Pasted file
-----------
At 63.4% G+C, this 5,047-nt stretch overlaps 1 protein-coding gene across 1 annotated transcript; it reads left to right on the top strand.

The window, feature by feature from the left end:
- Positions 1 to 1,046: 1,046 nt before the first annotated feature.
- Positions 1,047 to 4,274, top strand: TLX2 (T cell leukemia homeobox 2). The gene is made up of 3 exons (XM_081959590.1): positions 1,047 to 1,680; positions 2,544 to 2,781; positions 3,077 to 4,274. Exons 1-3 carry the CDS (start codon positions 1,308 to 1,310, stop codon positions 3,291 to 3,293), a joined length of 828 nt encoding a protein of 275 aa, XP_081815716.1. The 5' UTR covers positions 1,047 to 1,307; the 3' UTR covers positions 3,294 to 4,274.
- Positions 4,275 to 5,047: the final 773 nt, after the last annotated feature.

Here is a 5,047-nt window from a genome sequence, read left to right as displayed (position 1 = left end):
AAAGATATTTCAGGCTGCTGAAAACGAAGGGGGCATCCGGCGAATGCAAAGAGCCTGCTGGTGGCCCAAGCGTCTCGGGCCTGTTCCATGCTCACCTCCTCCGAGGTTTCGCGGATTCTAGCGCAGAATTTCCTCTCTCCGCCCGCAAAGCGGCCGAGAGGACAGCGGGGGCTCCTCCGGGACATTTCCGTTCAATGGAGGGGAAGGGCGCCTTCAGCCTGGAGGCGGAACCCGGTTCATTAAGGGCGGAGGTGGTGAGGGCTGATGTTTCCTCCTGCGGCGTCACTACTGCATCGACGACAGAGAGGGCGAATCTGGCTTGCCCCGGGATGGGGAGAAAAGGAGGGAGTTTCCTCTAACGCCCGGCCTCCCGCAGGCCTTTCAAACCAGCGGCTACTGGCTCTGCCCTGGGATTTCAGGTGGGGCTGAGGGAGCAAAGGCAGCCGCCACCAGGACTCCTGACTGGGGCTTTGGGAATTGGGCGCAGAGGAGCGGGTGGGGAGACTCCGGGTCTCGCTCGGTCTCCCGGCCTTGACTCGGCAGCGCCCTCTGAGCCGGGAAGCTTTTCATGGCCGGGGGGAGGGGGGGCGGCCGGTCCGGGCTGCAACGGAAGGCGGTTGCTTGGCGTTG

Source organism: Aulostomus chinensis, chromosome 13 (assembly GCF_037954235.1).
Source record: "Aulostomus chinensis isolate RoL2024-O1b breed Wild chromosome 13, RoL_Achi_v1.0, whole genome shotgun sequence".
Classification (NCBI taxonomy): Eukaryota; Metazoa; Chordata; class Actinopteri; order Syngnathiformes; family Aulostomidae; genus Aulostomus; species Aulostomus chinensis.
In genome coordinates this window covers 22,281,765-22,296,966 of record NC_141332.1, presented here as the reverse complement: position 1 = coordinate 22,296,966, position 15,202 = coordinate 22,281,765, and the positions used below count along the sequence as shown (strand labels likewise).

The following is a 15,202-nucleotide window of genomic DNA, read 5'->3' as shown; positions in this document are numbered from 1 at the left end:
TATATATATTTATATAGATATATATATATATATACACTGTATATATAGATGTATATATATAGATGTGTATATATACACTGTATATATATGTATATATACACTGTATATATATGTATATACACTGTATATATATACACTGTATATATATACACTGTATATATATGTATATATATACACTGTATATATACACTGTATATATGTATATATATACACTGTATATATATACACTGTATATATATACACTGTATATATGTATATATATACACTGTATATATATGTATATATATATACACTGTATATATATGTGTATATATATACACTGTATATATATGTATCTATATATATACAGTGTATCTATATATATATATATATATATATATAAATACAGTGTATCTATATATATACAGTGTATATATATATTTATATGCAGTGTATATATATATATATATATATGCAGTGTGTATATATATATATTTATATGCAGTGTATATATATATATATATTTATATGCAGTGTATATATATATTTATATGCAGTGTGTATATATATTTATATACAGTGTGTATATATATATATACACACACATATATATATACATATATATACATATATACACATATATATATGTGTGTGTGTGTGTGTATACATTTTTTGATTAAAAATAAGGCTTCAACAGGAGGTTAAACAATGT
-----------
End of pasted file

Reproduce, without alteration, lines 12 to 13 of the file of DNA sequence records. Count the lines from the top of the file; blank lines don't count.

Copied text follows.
The following is a 15,202-nucleotide window of genomic DNA, read 5'->3' as shown; positions in this document are numbered from 1 at the left end:
TATATATATTTATATAGATATATATATATATATACACTGTATATATAGATGTATATATATAGATGTGTATATATACACTGTATATATATGTATATATACACTGTATATATATGTATATACACTGTATATATATACACTGTATATATATACACTGTATATATATGTATATATATACACTGTATATATACACTGTATATATGTATATATATACACTGTATATATATACACTGTATATATATACACTGTATATATGTATATATATACACTGTATATATATGTATATATATATACACTGTATATATATGTGTATATATATACACTGTATATATATGTATCTATATATATACAGTGTATCTATATATATATATATATATATATATAAATACAGTGTATCTATATATATACAGTGTATATATATATTTATATGCAGTGTATATATATATATATATATATGCAGTGTGTATATATATATATTTATATGCAGTGTATATATATATATATATTTATATGCAGTGTATATATATATTTATATGCAGTGTGTATATATATTTATATACAGTGTGTATATATATATATACACACACATATATATATACATATATATACATATATACACATATATATATGTGTGTGTGTGTGTGTATACATTTTTTGATTAAAAATAAGGCTTCAACAGGAGGTTAAACAATGT